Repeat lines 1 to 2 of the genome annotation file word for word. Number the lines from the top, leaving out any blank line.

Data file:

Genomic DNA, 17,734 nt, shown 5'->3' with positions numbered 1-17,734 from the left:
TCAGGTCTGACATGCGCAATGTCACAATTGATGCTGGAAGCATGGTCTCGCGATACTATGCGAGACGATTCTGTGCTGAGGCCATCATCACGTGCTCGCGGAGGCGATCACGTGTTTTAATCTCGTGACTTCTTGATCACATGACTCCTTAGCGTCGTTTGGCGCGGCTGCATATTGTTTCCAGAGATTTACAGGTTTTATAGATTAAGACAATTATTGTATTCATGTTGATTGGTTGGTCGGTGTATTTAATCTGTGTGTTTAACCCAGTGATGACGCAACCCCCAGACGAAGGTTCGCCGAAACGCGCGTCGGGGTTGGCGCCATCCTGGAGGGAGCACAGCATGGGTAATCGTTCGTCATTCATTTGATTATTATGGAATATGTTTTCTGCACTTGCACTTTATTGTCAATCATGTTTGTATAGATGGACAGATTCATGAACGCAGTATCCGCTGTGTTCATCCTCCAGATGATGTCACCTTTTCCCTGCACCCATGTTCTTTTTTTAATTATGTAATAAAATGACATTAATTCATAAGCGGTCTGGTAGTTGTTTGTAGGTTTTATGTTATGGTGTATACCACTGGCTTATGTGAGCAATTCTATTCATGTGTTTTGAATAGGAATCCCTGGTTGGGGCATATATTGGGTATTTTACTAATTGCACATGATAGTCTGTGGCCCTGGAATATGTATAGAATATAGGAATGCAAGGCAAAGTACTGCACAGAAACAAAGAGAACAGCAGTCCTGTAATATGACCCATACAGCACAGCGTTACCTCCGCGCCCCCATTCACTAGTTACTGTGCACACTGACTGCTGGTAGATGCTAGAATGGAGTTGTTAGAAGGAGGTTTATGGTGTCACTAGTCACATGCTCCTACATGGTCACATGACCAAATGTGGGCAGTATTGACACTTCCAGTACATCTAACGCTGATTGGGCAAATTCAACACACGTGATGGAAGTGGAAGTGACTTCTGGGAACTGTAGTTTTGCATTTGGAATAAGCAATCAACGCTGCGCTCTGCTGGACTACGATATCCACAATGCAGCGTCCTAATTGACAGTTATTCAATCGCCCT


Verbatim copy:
Genomic DNA, 17,734 nt, shown 5'->3' with positions numbered 1-17,734 from the left:
TCAGGTCTGACATGCGCAATGTCACAATTGATGCTGGAAGCATGGTCTCGCGATACTATGCGAGACGATTCTGTGCTGAGGCCATCATCACGTGCTCGCGGAGGCGATCACGTGTTTTAATCTCGTGACTTCTTGATCACATGACTCCTTAGCGTCGTTTGGCGCGGCTGCATATTGTTTCCAGAGATTTACAGGTTTTATAGATTAAGACAATTATTGTATTCATGTTGATTGGTTGGTCGGTGTATTTAATCTGTGTGTTTAACCCAGTGATGACGCAACCCCCAGACGAAGGTTCGCCGAAACGCGCGTCGGGGTTGGCGCCATCCTGGAGGGAGCACAGCATGGGTAATCGTTCGTCATTCATTTGATTATTATGGAATATGTTTTCTGCACTTGCACTTTATTGTCAATCATGTTTGTATAGATGGACAGATTCATGAACGCAGTATCCGCTGTGTTCATCCTCCAGATGATGTCACCTTTTCCCTGCACCCATGTTCTTTTTTTAATTATGTAATAAAATGACATTAATTCATAAGCGGTCTGGTAGTTGTTTGTAGGTTTTATGTTATGGTGTATACCACTGGCTTATGTGAGCAATTCTATTCATGTGTTTTGAATAGGAATCCCTGGTTGGGGCATATATTGGGTATTTTACTAATTGCACATGATAGTCTGTGGCCCTGGAATATGTATAGAATATAGGAATGCAAGGCAAAGTACTGCACAGAAACAAAGAGAACAGCAGTCCTGTAATATGACCCATACAGCACAGCGTTACCTCCGCGCCCCCATTCACTAGTTACTGTGCACACTGACTGCTGGTAGATGCTAGAATGGAGTTGTTAGAAGGAGGTTTATGGTGTCACTAGTCACATGCTCCTACATGGTCACATGACCAAATGTGGGCAGTATTGACACTTCCAGTACATCTAACGCTGATTGGGCAAATTCAACACACGTGATGGAAGTGGAAGTGACTTCTGGGAACTGTAGTTTTGCATTTGGAATAAGCAATCAACGCTGCGCTCTGCTGGACTACGATATCCACAATGCAGCGTCCTAATTGACAGTTATTCAATCGCCCT